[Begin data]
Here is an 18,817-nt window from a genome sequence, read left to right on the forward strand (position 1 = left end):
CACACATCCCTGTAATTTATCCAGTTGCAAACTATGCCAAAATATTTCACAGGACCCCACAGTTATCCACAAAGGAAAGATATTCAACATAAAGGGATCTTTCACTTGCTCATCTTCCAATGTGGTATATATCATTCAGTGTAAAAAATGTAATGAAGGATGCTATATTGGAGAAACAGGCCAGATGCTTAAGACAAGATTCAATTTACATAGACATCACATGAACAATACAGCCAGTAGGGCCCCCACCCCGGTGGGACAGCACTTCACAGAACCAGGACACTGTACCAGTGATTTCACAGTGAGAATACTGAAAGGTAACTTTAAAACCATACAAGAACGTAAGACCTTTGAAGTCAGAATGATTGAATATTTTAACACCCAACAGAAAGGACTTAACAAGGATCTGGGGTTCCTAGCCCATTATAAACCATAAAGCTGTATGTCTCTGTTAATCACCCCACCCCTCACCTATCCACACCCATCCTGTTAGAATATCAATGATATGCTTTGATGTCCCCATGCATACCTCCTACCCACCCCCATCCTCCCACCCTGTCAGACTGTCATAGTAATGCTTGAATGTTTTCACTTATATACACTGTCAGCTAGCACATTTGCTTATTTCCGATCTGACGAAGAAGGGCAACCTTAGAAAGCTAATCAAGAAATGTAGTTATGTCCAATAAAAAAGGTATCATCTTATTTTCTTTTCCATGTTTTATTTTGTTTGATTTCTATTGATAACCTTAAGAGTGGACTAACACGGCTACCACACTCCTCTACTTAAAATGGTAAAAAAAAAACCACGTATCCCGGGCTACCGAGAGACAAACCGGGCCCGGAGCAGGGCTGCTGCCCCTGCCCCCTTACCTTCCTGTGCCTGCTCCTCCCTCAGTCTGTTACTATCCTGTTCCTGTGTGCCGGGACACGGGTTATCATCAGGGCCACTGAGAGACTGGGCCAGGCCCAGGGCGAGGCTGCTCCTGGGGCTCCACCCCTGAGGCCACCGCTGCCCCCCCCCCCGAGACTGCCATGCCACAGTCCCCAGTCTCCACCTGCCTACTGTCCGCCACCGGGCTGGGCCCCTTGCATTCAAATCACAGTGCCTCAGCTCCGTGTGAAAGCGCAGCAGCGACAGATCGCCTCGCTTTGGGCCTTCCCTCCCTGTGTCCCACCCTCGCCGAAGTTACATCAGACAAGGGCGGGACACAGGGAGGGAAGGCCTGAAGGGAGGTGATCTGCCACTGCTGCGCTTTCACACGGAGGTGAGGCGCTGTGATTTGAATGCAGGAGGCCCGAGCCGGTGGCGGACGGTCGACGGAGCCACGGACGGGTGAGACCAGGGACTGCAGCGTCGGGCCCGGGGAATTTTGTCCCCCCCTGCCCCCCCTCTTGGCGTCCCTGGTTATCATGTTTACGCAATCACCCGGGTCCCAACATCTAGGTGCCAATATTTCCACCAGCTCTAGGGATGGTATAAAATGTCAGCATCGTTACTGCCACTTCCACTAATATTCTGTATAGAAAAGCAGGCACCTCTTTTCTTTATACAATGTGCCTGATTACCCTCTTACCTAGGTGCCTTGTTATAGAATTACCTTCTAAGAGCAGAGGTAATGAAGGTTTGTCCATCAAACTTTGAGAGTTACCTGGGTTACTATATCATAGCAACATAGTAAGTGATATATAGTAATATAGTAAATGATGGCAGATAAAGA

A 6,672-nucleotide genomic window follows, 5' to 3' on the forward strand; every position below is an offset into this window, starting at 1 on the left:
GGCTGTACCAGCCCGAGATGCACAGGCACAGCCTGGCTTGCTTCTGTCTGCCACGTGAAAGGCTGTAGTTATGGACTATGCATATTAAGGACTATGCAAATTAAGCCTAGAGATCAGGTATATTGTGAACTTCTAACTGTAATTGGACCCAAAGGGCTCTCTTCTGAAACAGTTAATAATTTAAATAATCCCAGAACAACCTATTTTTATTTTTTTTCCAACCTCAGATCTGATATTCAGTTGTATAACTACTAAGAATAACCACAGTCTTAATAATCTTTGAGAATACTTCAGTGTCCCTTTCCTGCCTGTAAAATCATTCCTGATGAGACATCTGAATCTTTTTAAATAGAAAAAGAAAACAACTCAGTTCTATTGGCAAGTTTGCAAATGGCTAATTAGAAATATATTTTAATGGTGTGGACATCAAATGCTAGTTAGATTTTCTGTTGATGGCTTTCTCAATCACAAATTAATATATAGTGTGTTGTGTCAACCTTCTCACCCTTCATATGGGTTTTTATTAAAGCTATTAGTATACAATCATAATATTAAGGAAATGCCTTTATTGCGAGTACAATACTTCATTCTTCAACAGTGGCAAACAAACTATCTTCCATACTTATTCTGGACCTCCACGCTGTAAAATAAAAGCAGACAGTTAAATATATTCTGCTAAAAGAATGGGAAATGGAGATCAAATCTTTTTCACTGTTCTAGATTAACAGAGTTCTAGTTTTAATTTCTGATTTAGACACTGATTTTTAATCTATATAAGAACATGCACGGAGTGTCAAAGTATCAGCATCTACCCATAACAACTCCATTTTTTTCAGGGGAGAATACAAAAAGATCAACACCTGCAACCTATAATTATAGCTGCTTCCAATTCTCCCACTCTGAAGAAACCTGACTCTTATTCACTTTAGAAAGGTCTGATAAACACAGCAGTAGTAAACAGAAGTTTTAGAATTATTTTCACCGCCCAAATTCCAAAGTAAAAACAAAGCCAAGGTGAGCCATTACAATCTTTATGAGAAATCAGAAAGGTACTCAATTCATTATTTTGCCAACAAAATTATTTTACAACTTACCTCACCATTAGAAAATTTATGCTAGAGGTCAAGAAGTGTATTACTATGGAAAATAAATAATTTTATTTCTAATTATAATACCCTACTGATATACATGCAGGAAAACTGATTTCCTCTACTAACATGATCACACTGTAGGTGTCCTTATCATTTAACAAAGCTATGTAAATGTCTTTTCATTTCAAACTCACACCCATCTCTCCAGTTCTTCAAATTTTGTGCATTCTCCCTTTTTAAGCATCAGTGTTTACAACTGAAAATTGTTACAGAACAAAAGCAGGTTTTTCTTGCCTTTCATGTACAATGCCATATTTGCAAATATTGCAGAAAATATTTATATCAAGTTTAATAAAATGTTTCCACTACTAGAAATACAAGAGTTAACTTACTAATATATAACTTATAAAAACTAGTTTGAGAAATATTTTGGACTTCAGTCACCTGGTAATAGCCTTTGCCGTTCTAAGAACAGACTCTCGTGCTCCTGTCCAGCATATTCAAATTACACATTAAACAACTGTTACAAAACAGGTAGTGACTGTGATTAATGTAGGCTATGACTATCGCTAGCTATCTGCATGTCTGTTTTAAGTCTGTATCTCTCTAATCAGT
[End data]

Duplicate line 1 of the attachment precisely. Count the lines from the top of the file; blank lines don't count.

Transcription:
Here is an 18,817-nt window from a genome sequence, read left to right on the forward strand (position 1 = left end):